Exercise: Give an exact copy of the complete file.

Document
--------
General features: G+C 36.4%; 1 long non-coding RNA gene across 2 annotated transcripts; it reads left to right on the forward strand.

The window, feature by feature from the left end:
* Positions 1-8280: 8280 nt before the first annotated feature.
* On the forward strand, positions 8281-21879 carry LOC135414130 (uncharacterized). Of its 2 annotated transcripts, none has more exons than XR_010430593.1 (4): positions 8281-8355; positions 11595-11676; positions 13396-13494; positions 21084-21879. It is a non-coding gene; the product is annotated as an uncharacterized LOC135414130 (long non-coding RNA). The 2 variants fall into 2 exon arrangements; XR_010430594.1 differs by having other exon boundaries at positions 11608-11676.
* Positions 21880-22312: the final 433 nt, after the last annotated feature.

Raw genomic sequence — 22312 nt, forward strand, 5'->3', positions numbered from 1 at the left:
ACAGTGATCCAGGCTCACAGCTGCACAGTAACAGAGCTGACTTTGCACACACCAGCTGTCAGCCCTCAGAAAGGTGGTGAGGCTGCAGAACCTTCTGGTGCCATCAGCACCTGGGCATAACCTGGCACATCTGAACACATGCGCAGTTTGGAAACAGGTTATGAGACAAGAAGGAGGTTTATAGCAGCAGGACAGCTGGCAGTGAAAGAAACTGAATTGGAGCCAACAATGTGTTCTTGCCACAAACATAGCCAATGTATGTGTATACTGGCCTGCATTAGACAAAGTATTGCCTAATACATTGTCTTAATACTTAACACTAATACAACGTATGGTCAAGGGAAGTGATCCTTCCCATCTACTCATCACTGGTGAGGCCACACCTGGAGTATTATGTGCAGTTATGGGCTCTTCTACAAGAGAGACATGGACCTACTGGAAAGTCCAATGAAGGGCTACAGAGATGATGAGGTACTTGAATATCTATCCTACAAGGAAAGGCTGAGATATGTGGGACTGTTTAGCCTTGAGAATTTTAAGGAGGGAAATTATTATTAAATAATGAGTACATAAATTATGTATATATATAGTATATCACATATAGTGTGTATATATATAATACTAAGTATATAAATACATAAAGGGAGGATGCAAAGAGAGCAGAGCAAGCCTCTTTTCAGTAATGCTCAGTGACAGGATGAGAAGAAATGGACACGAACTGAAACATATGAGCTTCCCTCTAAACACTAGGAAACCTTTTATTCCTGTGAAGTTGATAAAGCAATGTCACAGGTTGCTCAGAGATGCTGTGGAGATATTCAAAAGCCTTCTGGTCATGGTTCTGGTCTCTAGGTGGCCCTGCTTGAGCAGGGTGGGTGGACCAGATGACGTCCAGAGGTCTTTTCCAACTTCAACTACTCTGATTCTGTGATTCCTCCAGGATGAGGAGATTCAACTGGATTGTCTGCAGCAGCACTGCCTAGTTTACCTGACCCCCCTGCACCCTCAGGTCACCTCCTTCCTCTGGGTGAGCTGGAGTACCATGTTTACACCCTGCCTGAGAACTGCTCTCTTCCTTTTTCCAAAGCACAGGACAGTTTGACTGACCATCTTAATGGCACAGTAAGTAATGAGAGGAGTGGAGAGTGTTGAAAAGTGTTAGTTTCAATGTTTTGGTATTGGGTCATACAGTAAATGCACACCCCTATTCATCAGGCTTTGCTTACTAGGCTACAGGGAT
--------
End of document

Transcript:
General features: G+C 36.4%; 1 long non-coding RNA gene across 2 annotated transcripts; it reads left to right on the forward strand.

The window, feature by feature from the left end:
* Positions 1-8280: 8280 nt before the first annotated feature.
* On the forward strand, positions 8281-21879 carry LOC135414130 (uncharacterized). Of its 2 annotated transcripts, none has more exons than XR_010430593.1 (4): positions 8281-8355; positions 11595-11676; positions 13396-13494; positions 21084-21879. It is a non-coding gene; the product is annotated as an uncharacterized LOC135414130 (long non-coding RNA). The 2 variants fall into 2 exon arrangements; XR_010430594.1 differs by having other exon boundaries at positions 11608-11676.
* Positions 21880-22312: the final 433 nt, after the last annotated feature.

Raw genomic sequence — 22312 nt, forward strand, 5'->3', positions numbered from 1 at the left:
ACAGTGATCCAGGCTCACAGCTGCACAGTAACAGAGCTGACTTTGCACACACCAGCTGTCAGCCCTCAGAAAGGTGGTGAGGCTGCAGAACCTTCTGGTGCCATCAGCACCTGGGCATAACCTGGCACATCTGAACACATGCGCAGTTTGGAAACAGGTTATGAGACAAGAAGGAGGTTTATAGCAGCAGGACAGCTGGCAGTGAAAGAAACTGAATTGGAGCCAACAATGTGTTCTTGCCACAAACATAGCCAATGTATGTGTATACTGGCCTGCATTAGACAAAGTATTGCCTAATACATTGTCTTAATACTTAACACTAATACAACGTATGGTCAAGGGAAGTGATCCTTCCCATCTACTCATCACTGGTGAGGCCACACCTGGAGTATTATGTGCAGTTATGGGCTCTTCTACAAGAGAGACATGGACCTACTGGAAAGTCCAATGAAGGGCTACAGAGATGATGAGGTACTTGAATATCTATCCTACAAGGAAAGGCTGAGATATGTGGGACTGTTTAGCCTTGAGAATTTTAAGGAGGGAAATTATTATTAAATAATGAGTACATAAATTATGTATATATATAGTATATCACATATAGTGTGTATATATATAATACTAAGTATATAAATACATAAAGGGAGGATGCAAAGAGAGCAGAGCAAGCCTCTTTTCAGTAATGCTCAGTGACAGGATGAGAAGAAATGGACACGAACTGAAACATATGAGCTTCCCTCTAAACACTAGGAAACCTTTTATTCCTGTGAAGTTGATAAAGCAATGTCACAGGTTGCTCAGAGATGCTGTGGAGATATTCAAAAGCCTTCTGGTCATGGTTCTGGTCTCTAGGTGGCCCTGCTTGAGCAGGGTGGGTGGACCAGATGACGTCCAGAGGTCTTTTCCAACTTCAACTACTCTGATTCTGTGATTCCTCCAGGATGAGGAGATTCAACTGGATTGTCTGCAGCAGCACTGCCTAGTTTACCTGACCCCCCTGCACCCTCAGGTCACCTCCTTCCTCTGGGTGAGCTGGAGTACCATGTTTACACCCTGCCTGAGAACTGCTCTCTTCCTTTTTCCAAAGCACAGGACAGTTTGACTGACCATCTTAATGGCACAGTAAGTAATGAGAGGAGTGGAGAGTGTTGAAAAGTGTTAGTTTCAATGTTTTGGTATTGGGTCATACAGTAAATGCACACCCCTATTCATCAGGCTTTGCTTACTAGGCTACAGGGAT